Both science and engineering are necessary in this field. We use engineering to create solutions and science to not only evaluate the solutions but evaluate the situation that requires the solution. Sometimes we do skip ahead of evaluation to create a solution—packet firewalls are a good example of that.
Information sharing is also a goal for DTRAP. Cybersecurity requires data in order to analyze events and discuss solutions. However, the data often found on the internet is either out of date or anonymized so much it isn't usable. The goal is to share the data of all the papers; however, due to privacy constraints, that isn't always achievable. The papers in DTRAP should describe data used in such a way that another person can construct their own dataset that is similar to the paper.
The cybersecurity field appears to change so quickly. What advice would you offer a younger colleague just starting out in the field?
When I talk to people about joining the field, I usually deal with a lot of misconceptions. They see movies or TV shows where the defense is done in real time. They think that I'm sitting at a keyboard fencing with the malicious actors and I can manage to keep them out with some magical programming. That tells a good story, but in reality, it isn't what happens.
What most students don't realize is that the field is huge. It's not just the technical side, there’s also the social science, the legal, the political, and business/economics aspects. All of this can come to bear in working in cybersecurity. I know researchers who focus on the human-machine interaction side of digital threats as well as those focusing on the economics. Saying, "I want to do cybersecurity" is a broad statement. No one person is going to cover all the fields that comprise cybersecurity.
My first question to these students is, "What about cybersecurity excites you?" Is it finding malicious actors? Then look at the situation awareness aspect of the field. Is it how the malware worked? Then malware should be your focus. What part of cybersecurity excites your passion? That passion is going to fuel your studies and move you forward in the field. Read news articles, research papers, technical reports, anything you can find. Find that thing that makes you think, "I wonder…" and dive into it.
Second, get involved. There are many open source projects out there; if you look, you can find one that excites you. There's also a huge amount of data available. If your chosen field is vulnerability discovery, you don't need to have a huge background to get started in it. Look for tools, learn what a vulnerability is, and go hunting. There are companies that will pay you if you find vulnerabilities in their products—start looking! Or, if malware excites you, you can find samples online. Start learning how to reverse-engineer using open source projects.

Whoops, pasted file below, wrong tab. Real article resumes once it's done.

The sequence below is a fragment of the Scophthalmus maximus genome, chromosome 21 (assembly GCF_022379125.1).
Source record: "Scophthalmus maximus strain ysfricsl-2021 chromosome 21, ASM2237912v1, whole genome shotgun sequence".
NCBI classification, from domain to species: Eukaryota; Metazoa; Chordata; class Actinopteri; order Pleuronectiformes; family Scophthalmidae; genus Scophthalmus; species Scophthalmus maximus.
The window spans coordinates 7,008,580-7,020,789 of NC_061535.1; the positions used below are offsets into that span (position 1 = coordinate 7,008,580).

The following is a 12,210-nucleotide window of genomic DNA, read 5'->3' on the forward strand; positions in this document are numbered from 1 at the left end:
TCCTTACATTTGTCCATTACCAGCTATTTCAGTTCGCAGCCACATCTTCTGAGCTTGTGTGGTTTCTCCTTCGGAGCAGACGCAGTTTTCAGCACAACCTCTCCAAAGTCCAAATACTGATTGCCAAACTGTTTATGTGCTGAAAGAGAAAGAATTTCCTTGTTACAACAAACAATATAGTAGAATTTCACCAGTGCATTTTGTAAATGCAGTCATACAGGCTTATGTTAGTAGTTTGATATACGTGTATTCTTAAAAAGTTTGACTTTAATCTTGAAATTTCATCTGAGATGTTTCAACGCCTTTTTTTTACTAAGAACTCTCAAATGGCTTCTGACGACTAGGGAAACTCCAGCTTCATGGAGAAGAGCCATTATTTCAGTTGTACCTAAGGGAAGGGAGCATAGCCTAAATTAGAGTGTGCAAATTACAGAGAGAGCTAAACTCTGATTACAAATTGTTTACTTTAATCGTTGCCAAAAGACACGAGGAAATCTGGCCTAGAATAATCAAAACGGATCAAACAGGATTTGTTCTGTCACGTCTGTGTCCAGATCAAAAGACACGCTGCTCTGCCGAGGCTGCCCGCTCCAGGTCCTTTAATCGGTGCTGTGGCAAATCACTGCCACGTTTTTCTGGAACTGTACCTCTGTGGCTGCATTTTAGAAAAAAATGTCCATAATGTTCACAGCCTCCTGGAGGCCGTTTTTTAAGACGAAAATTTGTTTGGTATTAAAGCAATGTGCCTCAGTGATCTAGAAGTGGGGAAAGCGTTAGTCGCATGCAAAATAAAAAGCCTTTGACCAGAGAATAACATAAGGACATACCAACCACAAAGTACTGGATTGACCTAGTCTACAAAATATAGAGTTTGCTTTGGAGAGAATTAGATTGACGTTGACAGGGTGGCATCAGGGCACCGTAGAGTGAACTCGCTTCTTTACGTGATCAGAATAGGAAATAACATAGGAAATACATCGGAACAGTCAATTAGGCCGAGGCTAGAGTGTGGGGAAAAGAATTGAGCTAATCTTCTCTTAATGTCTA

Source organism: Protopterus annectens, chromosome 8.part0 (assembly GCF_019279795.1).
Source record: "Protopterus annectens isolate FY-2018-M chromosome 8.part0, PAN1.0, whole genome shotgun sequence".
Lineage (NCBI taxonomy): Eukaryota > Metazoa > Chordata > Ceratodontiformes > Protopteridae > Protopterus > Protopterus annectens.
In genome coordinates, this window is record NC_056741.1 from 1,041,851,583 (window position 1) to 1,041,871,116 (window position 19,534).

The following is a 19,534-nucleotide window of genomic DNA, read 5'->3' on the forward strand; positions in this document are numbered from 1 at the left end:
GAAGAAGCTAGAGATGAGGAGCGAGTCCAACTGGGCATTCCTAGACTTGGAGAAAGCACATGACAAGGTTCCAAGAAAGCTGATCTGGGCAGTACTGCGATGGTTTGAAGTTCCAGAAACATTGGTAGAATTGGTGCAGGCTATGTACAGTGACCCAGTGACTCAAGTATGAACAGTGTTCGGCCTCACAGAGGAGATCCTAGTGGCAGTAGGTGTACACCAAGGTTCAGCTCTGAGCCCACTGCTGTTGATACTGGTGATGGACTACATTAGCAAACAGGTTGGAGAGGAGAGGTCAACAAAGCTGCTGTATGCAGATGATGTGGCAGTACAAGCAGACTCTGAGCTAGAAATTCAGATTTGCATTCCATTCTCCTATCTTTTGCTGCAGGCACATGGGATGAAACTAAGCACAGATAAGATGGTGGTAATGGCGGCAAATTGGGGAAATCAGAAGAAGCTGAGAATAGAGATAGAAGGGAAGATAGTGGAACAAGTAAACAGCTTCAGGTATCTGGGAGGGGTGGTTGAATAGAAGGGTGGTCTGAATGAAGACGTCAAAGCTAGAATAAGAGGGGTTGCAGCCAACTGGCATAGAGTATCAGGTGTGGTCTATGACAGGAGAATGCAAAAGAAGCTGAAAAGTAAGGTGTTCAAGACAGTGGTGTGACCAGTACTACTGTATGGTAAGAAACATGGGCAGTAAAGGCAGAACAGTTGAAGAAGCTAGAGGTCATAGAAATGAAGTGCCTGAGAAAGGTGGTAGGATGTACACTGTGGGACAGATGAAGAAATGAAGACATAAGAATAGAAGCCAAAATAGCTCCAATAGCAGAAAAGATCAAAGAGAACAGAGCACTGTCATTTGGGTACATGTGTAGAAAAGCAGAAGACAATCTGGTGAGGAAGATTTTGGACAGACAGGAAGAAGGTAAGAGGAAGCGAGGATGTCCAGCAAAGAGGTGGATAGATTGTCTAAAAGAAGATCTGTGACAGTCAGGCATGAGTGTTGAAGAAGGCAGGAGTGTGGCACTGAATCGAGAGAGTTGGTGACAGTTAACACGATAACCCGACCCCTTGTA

Third, learn a programming language. A scripting language like Python or Perl will help you in the field immensely. You don't have to know one to get started, but it will help you moving forward, letting you collate results, analyze patterns, or adapt tools to your situation. Not everyone who comes to cybersecurity has a technical background, but picking up the language can definitely help you. And don't forget your passion and your willingness to go figure it out.
Leigh Metcalf is a Senior Network Security Research Analyst at the Carnegie Mellon University Software Engineering Institute’s cybersecurity (CERT) division. CERT is composed of a diverse group of researchers, software engineers, and security analysts who are developing cutting-edge information and training to improve the practice of cybersecurity. Prior to joining CERT, Metcalf spent more than 10 years in industry working as a systems engineer and architect.
Metcalf has presented research at numerous conferences and is the co-author (with William Casey) of the book Cybersecurity and Applied Mathematics. Metcalf is also the Co-Editor-in-Chief (with Arun Lakhotia) of the new ACM journal Digital Threats: Research and Practice (DTRAP). DTRAP seeks to promote scientific rigor in digital security by bridging the gap between academic research and industry practice.